Sedum plants are drought tolerant and will not need much more than an inch of water per week in order to thrive. Slight drying periods may actually benefit sedums by causing them to produce new growth stronger than before which means they’re healthier too!
If sedums start wilting it usually means that there’s either been excessive shade, lack of proper soil drainage, or over-watering causing root rot.”
Fertilizing sedum little missy will not be necessary. Sedums are heavy feeders so if you do fertilize, place it in the spring and fall to maintain its green foliage throughout the year.”
The sedum little missy should be planted in a shady or temperate climate, sedums do not tolerate frost so they will die if there is any chance of frost. The sedum little missy prefers to grow at 60-65 degrees Fahrenheit but can withstand temperatures as low as 50 degrees for short periods.”
Humidity is not required for sedum little missy but it can be grown in humid, warm climates and will like the environment.
Sedums should never be planted next to a heat vent or they may dry out too quickly.”
Repotting sedum little missy
When repotting sedum, do so only when their roots become cramped or start showing signs of stress like wilted leaves or brown edges on green stems which could indicate root rot.”
Sedums are not toxic to dogs or cats.
Sedum plants also contain chemicals which has sedative and antiseptic properties, making sedums an effective medicinal plant for humans as well.
If you have children playing in a sedum patch, make sure they wash their hands afterward because the leaves can irritate sensitive skin if handled too much without gloves on.
Sedums need to be planted in zones with a hardiness level of five or higher.
The sedum plant isn’t the most cold-tolerant variety, so if your area falls below zone five you might want to try another type of ground cover instead.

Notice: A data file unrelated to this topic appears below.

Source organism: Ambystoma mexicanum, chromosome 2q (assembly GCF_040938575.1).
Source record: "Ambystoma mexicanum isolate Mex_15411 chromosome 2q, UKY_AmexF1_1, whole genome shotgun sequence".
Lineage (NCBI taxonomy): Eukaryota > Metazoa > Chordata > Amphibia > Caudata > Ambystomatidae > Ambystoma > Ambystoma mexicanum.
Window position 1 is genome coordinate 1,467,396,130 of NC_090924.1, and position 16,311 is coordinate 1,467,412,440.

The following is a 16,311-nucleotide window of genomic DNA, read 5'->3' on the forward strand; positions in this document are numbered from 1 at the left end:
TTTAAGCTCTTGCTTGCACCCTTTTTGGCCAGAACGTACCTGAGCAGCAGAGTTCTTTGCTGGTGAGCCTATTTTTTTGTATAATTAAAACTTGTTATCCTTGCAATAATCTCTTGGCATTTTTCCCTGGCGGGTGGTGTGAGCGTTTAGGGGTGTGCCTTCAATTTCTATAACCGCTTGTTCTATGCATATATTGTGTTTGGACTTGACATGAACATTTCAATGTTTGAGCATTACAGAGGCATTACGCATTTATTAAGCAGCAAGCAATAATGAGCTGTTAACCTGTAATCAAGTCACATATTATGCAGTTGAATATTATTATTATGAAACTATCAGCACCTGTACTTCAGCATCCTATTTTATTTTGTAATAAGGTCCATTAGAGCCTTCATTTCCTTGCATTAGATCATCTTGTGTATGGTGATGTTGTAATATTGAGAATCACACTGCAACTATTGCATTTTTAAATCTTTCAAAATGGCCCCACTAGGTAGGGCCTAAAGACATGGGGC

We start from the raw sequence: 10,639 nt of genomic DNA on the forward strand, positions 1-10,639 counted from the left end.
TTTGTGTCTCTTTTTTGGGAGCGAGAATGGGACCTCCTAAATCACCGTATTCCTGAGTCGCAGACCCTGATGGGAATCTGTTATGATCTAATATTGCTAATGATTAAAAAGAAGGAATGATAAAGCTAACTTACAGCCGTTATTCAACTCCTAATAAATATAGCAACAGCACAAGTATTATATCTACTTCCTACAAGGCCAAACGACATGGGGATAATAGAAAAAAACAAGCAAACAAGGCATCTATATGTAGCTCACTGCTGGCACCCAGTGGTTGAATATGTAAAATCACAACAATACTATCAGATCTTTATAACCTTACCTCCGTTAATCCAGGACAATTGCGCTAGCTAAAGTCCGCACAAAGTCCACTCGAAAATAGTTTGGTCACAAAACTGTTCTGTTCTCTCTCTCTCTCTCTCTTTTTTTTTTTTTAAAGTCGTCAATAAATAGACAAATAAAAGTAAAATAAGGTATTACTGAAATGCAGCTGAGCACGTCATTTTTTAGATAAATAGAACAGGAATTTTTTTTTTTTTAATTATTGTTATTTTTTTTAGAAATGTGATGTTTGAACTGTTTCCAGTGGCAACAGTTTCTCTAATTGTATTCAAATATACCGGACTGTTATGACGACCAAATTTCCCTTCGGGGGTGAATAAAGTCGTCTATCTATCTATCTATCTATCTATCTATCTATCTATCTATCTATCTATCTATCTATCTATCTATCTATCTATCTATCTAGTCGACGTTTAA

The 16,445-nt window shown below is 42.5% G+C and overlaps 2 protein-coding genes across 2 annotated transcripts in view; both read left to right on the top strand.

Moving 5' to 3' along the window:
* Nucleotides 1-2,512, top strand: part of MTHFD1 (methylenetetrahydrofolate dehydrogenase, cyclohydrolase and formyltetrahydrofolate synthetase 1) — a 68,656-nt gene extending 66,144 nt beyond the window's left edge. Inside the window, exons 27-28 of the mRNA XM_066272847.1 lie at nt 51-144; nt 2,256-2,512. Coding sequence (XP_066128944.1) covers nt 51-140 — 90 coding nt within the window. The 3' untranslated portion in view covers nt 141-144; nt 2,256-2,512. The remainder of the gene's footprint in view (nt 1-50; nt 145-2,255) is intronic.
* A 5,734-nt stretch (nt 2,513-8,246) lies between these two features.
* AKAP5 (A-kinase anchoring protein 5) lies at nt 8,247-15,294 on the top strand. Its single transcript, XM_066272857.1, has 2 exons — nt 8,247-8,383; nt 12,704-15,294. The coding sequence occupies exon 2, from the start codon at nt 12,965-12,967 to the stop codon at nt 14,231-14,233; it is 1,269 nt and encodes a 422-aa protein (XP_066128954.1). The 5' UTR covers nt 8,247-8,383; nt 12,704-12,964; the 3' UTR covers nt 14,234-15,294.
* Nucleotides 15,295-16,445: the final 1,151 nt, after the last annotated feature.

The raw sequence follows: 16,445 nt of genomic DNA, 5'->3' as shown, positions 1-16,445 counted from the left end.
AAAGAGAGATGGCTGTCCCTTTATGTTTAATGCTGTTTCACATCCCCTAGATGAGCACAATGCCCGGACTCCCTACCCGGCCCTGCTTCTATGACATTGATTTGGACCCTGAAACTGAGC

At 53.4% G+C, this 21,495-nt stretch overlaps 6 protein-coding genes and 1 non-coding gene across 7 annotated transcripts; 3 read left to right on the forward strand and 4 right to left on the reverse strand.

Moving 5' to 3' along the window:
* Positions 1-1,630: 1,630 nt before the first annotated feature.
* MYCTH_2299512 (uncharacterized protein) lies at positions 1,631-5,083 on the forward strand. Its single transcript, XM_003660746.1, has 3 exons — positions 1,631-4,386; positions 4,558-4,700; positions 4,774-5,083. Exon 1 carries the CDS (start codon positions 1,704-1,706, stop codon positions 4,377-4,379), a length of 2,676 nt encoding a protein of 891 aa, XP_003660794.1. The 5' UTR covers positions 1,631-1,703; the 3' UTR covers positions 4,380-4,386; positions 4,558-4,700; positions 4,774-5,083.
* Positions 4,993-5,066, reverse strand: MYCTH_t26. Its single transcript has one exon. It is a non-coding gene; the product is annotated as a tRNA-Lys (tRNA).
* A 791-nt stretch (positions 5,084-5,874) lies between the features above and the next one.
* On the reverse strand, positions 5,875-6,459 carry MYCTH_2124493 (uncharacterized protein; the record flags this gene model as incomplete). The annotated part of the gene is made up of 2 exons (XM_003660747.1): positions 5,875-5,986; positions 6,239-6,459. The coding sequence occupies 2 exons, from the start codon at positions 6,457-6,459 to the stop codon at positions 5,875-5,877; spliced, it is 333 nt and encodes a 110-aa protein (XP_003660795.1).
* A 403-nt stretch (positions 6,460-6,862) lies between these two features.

Pests and diseases
Sedums are typically relatively pest- and disease-free. They’re also deer resistant which means it’s unlikely that sedums will be eaten by any of the pests you might find around your property, including mice or ticks.
Sedum plants have been known to attract various types of bees such as honeybees, bumblebees, and mason bees if they’re planted near a garden with flowers in bloom all summer long; this can help increase pollination for other plant varieties in the area!
Uses of sedums
Although sedums have an undeserved reputation, they offer many benefits to gardeners and homeowners that include:
- A beautiful ornamental plant with long-lasting flowers in the summertime.
- Excellent ground cover for dry or even nutrient-poor soil conditions; this is especially helpful if you live on a hill where water drainage can be difficult.
- Sedum plants help prevent erosion by forming mats over the top of steep slopes so there’s less chance of rain washing away everything in its path when it flows downhill from one side to another.
3 good reasons to grow sedum little missy
- They grow quickly (sometimes up to two feet per year).
- The flower spikes last much longer than most other ground cover options on the market.
- Sedum plants are low-maintenance and they don’t need a lot of water to keep them alive, sedums also can grow in hot, dry climates without any issues whatsoever!